Basic plot is a poor LA boy named “Not Sidney Poitier” by his mother, and who ends up looking exactly like Sidney Poitier, swept away to Atlanta by Ted Turner when Poitier’s mother dies since she was one of Turner’s biggest shareholders and sitting on a minor fortune. An avid reader, he finds little of value in high school, drops out, buys his way into Morehouse. He collects a light skinned girlfriend along the way, is taken home to her parents as a black wedge during Thanksgiving, eavesdrops on the parents finding out about his wealth and takes Everett’s advice to have fun with that knowledge and mess with the parents. Booted out of T-day dinner, he flies home, loads up his car for attempt #2 to return to LA, and gets lost in Alabama. In Smuteye, Alabama his car breaks down, he is asked by three hungry ladies to help them build a church, he gets $50k from Podgy (his accountant), resulting in an innocent lookalike being murdered.
A whirlwind of entertainment and good writing.

Game Change: Obama and the Clintons, McCain and Palin, and the Race of a Lifetime

“Smoking new book!” screams Tina Brown, and Don Imus swears he “read each and every word.” Do these count as reviews? If so, I don’t feel guilty about my blog being lackadaisical about review quality.
Game Change is a book shat out quickly after the 2008 election, and the authors claim hours and hours of research with most sources. I was disappointed in the book, comparing it to the gold standard in this arena, What it Takes, the epic tome about the 1988 election. I’m not overly fond of the “happily ever after” ending, where Obama sincerely extends the offer of Secretary of State to Clinton.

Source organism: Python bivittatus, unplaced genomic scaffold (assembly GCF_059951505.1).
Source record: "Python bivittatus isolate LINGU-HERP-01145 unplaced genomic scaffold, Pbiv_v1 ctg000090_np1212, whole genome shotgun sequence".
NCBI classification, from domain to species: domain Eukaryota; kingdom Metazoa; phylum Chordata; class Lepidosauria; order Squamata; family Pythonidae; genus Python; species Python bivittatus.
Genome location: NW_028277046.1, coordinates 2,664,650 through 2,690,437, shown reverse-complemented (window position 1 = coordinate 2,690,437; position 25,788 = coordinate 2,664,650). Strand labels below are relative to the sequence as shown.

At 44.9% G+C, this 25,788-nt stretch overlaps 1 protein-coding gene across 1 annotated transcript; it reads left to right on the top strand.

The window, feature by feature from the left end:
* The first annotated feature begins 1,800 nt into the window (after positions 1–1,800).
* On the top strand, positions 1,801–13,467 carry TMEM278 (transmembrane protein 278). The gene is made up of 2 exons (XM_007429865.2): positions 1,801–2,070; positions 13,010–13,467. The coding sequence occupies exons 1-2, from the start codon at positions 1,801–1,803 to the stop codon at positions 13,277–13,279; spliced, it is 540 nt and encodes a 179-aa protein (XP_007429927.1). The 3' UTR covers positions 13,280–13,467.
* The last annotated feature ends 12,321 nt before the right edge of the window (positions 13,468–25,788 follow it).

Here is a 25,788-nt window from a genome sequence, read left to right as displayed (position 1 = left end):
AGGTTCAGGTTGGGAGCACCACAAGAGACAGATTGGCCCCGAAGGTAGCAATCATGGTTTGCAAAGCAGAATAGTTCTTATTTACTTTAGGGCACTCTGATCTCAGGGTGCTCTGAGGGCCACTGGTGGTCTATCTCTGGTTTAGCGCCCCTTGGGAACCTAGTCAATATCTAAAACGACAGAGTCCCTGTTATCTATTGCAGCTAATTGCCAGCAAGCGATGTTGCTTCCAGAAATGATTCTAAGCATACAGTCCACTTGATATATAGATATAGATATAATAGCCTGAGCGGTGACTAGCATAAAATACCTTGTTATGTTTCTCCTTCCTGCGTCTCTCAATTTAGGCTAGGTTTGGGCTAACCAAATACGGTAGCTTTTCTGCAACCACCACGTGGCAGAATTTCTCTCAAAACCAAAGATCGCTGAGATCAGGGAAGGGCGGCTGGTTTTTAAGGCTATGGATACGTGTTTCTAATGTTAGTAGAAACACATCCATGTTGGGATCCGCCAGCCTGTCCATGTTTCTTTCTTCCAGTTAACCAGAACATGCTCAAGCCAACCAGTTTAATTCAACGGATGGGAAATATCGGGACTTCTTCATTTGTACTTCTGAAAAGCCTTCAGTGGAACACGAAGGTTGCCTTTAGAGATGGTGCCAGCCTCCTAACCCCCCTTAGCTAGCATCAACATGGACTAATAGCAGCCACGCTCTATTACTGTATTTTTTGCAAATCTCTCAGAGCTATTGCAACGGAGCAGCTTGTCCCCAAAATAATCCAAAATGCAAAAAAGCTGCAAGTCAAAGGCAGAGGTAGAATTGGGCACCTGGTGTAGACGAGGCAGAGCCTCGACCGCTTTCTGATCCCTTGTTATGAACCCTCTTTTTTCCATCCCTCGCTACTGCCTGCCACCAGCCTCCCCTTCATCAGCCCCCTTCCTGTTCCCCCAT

It was as much information as I’d care to ingest about Palin, oddly cool and collected and yet so out of her league. The McCain bits were slightly interesting– his theory of gut instincts and not caring about the details of the campaign. Most of the book was consumed by the Obama/Hillary story, Obama’s backroom Senate meetings where the old guard pushed him to run but they could not formally endorse him due to the Clinton dynasty that had raised so much money for the cause. Hillary’s disastrously run campaign, with power struggles from within and the omnipresent question of “What to do about Bill”.
It’s a tolerable book, but you probably picked up most of the information during the election unless you were braindead at the time. If you’re looking for in-depth exposure of how a political campaign is run, check out What it Takes.

The Girl Who Played With Fire

Oh the guilty pleasure of getting lost in a book; I was especially guilty this weekend, San Francisco filled with sunshine and everyone out playing, me holed up on the sunporch, devouring this in one fell swoop. Does this count as “beach reading” because the story is such a whirlpool, sucking me in?
The story picks up where Girl with a Dragon Tattoo left off; Lisbeth Salander the badass 4’11” waif comfortable in her billions of stolen kroner, doing good in her own way in Grenada by watching a man try to kill his wife in a hurricane. She drifts back to Sweden, buys an apartment, buys all the accoutrements of home life. (This might be my only gripe– holy crap there are pages and pages devoted to the details of her furnishing her new life.)
Mikael Blomkvist’s magazine is working on a story about the sex trade, girls from Estonia ending up in Sweden and systematically raped for small profits. The expose starts to sniff around a character named Zala, and things get dangerous. Meanwhile, Lisbeth’s guardian, Nels Bjurman (famously tattooed by Lisbeth in the 1st book of the series) begins to hatch a plot to be rid of her.
Suddenly, Lisbeth is accused by the police and the media of a triple homicide, and is on the run. Enter the blonde giant who feels no pain. Enter Lisbeth’s famous boxer pal, Paolo, who rescues her girlfriend Mimmi from the giant. Enter Zala, Lisbeth’s dad who was disfigured when Lisbeth, age 12, doused him in gasoline and set him ablaze for nearly killing her mother.
Good stuff, albeit a bit wordy in parts.
Lisbeth lives to see another book– part 3 coming soon!